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Rule 203. Commission, Requisites Of


Such commission shall be styled, addressed, dated and tested as provided for in case of written interrogatories, and shall authorize and require the officer or officers to whom the same is addressed, or either of them, to examine said witness before him on the date named in the notice and commission and to take his answers under oath to such questions as may be propounded to him by the respective parties or their attorneys to the suit or proceeding. Such commission shall require such witness to remain in attendance from day to day until such deposition is begun and completed.

Source: Art. 3756, unchanged.

Oct. 29, 1940, eff. Sept. 1, 1941.

For context only: Art. 3757. Power of Officer Taking Depositions. Said officer shall have the same power and authority to enforce the attendance of the witness, and to compel him to testify, as in cases of written interrogatories.


March 19, 1957, eff. Sept. 1, 1957

Dec. 5, 1983, eff. April 1, 1984

Repealed by order of Aug. 4, 1998, and Nov. 9, 1998, eff. Jan. 1, 1999. See Rules 176.8, 215.


(No. 74) Question: Where a commission has been duly issued by the clerk of the court to a notary public for taking of an oral deposi­tion, is the subpoena to obtain the presence of the witness to be issued by the notary public, to whom the commission has been issued, or else to be issued by the clerk of the court who issued the commis­sion (to wit, the clerk of the court in which the suit is pending)?

Answer: We think the commission should be issued by the notary public in accordance with Article 3757 of the Re­vised Statutes, which was not repealed by the adoption of the rules. This article provides in substance that the officer (meaning the officer to whom the com­mission for taking of the oral deposition is addressed, which is defined in Rule 203, and which is old Article 3756, unchanged) "shall have the same power and authority to enforce the attendance of the witness and to compel him to testify, as in cases of written interrogatories.” Under Rule 195 (which is old Article 3747, un­changed) the officer holding a commis­sion for the taking of a deposition on written interrogatories has the authority "to issue a subpoena to the sheriff or any constable of the county requiring him to summon the witness to appear and answer interrogatories at the time and place named in the subpoena." The first part of Rule 201 reading:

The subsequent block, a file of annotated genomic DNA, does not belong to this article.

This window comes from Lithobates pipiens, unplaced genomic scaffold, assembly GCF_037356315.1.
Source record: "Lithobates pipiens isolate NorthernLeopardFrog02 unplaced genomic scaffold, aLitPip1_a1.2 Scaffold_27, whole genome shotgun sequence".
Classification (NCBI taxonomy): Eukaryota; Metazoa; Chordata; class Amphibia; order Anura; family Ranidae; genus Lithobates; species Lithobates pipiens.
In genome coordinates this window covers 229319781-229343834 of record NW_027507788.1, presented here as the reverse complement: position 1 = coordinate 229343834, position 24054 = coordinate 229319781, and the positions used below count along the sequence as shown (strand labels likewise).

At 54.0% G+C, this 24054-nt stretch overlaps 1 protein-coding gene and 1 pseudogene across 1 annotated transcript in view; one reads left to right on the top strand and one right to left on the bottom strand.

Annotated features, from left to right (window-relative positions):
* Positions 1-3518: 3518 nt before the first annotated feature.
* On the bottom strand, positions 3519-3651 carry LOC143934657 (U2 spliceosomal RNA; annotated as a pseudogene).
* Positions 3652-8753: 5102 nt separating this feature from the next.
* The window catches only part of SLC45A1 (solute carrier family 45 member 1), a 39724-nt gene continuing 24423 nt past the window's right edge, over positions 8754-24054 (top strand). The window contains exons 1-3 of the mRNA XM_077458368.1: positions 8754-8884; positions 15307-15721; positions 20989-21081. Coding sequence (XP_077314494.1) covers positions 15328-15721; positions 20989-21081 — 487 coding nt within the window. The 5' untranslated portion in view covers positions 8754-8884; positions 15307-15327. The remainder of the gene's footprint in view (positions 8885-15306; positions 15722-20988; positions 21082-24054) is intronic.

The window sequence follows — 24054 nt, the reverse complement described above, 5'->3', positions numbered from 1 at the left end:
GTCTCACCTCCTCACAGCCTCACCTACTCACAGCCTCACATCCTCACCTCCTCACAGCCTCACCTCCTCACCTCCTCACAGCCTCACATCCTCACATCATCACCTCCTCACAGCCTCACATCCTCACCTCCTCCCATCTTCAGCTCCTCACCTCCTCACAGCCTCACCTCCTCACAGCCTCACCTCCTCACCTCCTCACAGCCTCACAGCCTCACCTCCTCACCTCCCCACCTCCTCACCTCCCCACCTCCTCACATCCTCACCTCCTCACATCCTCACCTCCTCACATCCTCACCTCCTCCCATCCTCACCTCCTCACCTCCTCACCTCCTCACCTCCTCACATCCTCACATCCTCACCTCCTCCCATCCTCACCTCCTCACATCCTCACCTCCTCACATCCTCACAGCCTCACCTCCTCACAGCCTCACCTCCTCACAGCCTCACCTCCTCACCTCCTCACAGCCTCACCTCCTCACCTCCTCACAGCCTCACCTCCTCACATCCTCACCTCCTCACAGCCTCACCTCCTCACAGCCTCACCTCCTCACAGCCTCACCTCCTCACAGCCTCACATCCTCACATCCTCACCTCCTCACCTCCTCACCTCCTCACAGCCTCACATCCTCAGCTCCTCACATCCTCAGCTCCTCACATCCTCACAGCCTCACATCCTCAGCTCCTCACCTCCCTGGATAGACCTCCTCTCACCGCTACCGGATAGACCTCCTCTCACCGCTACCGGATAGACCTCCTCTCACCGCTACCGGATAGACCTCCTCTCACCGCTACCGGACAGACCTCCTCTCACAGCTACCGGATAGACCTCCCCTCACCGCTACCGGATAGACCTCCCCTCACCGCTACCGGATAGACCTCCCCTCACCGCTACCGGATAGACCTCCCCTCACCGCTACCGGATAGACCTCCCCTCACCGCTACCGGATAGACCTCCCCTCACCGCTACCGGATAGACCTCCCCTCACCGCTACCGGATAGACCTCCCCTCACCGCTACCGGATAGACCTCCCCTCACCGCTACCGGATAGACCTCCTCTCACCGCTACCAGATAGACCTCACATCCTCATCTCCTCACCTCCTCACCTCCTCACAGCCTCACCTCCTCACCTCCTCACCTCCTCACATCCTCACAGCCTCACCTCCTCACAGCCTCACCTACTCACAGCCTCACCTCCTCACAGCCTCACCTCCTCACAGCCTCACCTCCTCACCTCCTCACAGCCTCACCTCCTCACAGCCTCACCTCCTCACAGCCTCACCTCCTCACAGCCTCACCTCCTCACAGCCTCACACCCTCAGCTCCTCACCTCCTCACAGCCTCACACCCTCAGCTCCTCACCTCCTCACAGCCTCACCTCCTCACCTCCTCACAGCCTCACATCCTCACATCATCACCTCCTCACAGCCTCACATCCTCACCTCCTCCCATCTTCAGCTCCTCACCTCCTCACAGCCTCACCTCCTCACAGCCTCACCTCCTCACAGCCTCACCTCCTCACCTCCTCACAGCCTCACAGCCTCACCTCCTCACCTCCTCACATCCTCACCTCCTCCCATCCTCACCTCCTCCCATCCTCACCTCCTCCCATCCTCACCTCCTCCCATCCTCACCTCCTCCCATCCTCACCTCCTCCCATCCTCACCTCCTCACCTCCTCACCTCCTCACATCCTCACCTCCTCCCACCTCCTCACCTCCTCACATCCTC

"Any person may be compelled to appear and depose in the same manner as witnesses may be com­pelled to appear and testify in court… "

is cumulative of Article 3757 and does not relate particularly to the method of compelling the attendance of the witness, but rather defines the scope of the power of the officer over the witness as being that generally possessed by the court.

The question does not involve contempt proceeding for non-appearance and of course the opinion does not apply to that subject.

5 Tex. B.J. 465 (1942) reprinted in 8 Tex. B.J. 29 (1945).